Off-campus WSU users: To download campus access dissertations, please use the following link to log into our proxy server with your WSU access ID and password, then click the "Off-campus Download" button below.

Non-WSU users: Please talk to your librarian about requesting this thesis through interlibrary loan.

Access Type

WSU Access

Date of Award

January 2020

Degree Type


Degree Name



Mechanical Engineering

First Advisor

Chin-An Tan


One of the most serious road accidents is vehicle rollover, which often results in severe injuries and fatalities, loss of properties, and significant traffic delays. Vehicle rollovers are often caused by high speed cornering, especially for trucks and vehicles with high center of gravity (CG), or in sudden maneuvering situations such as objective avoidance in autonomous driving, or trip over on uneven pavements. Understanding of the dynamics and controls of rollover is also critical for the development of Advanced Driver Assistance Systems (ADAS) for the next-generation vehicles. As a result, there has been significant efforts on the research and development of rollover resistance systems in the past decades. Five major anti-rollover methodologies have been proposed: four-wheel steering, differential braking, active roll-bar, in-wheel motor and semi-active/active suspension control. While active control of rollover demanding auxiliary energy supply can be costly and requires substantial power consumption, it has been shown that semi-active control of air suspension could be an economic and effective method to prevent rollover by employing a robust optimized PID controller to quickly recover the height of vehicle CG in the events of rollover instability caused by high speed cornering or sudden crosswind.

Electronically controlled air suspension (ECAS) with height adjustment control has been widely applied in trucks and city buses to provide better ride comfort performance. Building on the configuration of ECAS, this thesis presents a novel rollover prevention method by controlling the heights of the left and right air springs individually with optimized PID controllers. A comprehensive nonlinear air spring mathematical model and a precise air flow model through the magnetic valve are established as the control plant. The PID controller can adjust the height of air spring to the target height by outputting a pulse-width modulation (PWM) signal based on the input height error variation. The simulation of this controller is implemented in MATLAB Simulink and tested for a two-degree-of-freedom quarter-car suspension model traversing on a random road profile. It is shown that the controller performs well on height tracking with minimal response oscillation. A second simulation is conducted on a rollover dynamics model with controlled air springs to examine the efficacy of this rollover prevention mechanism. To improve the response performance, the PID parameters are optimized. Results show that the optimized PID controller for height tracking is able to respond quickly enough to recover the roll angle of the vehicle and assist the vehicle to be stable.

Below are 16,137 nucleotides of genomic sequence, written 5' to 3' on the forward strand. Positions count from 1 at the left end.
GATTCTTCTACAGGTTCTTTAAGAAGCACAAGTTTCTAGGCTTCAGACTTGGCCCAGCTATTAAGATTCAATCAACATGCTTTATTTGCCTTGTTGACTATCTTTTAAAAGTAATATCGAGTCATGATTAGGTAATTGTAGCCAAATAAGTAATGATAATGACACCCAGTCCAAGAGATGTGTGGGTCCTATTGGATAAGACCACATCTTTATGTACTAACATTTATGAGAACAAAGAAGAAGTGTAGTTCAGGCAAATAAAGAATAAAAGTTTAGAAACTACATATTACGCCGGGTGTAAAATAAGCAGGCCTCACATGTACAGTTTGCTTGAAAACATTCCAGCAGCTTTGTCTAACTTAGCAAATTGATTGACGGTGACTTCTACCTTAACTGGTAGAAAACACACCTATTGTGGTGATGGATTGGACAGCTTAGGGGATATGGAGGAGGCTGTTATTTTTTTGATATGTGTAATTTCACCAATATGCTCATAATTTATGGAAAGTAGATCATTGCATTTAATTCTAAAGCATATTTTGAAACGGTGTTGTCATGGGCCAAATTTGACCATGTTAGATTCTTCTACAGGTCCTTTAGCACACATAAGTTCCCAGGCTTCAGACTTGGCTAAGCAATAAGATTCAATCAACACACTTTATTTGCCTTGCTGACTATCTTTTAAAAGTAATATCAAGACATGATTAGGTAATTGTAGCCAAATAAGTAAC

Off-campus Download